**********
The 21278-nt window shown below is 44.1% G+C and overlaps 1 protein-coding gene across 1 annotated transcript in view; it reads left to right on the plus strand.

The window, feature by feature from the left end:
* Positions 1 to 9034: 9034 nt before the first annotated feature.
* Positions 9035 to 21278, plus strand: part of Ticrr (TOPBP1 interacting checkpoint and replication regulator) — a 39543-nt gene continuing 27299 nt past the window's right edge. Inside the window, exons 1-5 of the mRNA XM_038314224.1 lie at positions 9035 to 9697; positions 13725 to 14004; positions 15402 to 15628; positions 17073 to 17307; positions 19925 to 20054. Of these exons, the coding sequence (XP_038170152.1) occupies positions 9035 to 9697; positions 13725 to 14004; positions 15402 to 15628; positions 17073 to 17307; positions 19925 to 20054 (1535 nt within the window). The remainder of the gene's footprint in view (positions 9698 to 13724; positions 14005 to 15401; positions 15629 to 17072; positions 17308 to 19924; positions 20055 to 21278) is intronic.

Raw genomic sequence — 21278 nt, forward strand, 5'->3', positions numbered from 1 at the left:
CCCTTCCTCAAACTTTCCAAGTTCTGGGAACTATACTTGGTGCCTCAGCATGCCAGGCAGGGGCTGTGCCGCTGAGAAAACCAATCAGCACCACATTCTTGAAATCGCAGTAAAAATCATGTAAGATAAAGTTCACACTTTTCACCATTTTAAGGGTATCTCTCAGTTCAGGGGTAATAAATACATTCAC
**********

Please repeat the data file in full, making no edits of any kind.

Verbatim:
The 21278-nt window shown below is 44.1% G+C and overlaps 1 protein-coding gene across 1 annotated transcript in view; it reads left to right on the plus strand.

The window, feature by feature from the left end:
* Positions 1 to 9034: 9034 nt before the first annotated feature.
* Positions 9035 to 21278, plus strand: part of Ticrr (TOPBP1 interacting checkpoint and replication regulator) — a 39543-nt gene continuing 27299 nt past the window's right edge. Inside the window, exons 1-5 of the mRNA XM_038314224.1 lie at positions 9035 to 9697; positions 13725 to 14004; positions 15402 to 15628; positions 17073 to 17307; positions 19925 to 20054. Of these exons, the coding sequence (XP_038170152.1) occupies positions 9035 to 9697; positions 13725 to 14004; positions 15402 to 15628; positions 17073 to 17307; positions 19925 to 20054 (1535 nt within the window). The remainder of the gene's footprint in view (positions 9698 to 13724; positions 14005 to 15401; positions 15629 to 17072; positions 17308 to 19924; positions 20055 to 21278) is intronic.

Raw genomic sequence — 21278 nt, forward strand, 5'->3', positions numbered from 1 at the left:
CCCTTCCTCAAACTTTCCAAGTTCTGGGAACTATACTTGGTGCCTCAGCATGCCAGGCAGGGGCTGTGCCGCTGAGAAAACCAATCAGCACCACATTCTTGAAATCGCAGTAAAAATCATGTAAGATAAAGTTCACACTTTTCACCATTTTAAGGGTATCTCTCAGTTCAGGGGTAATAAATACATTCAC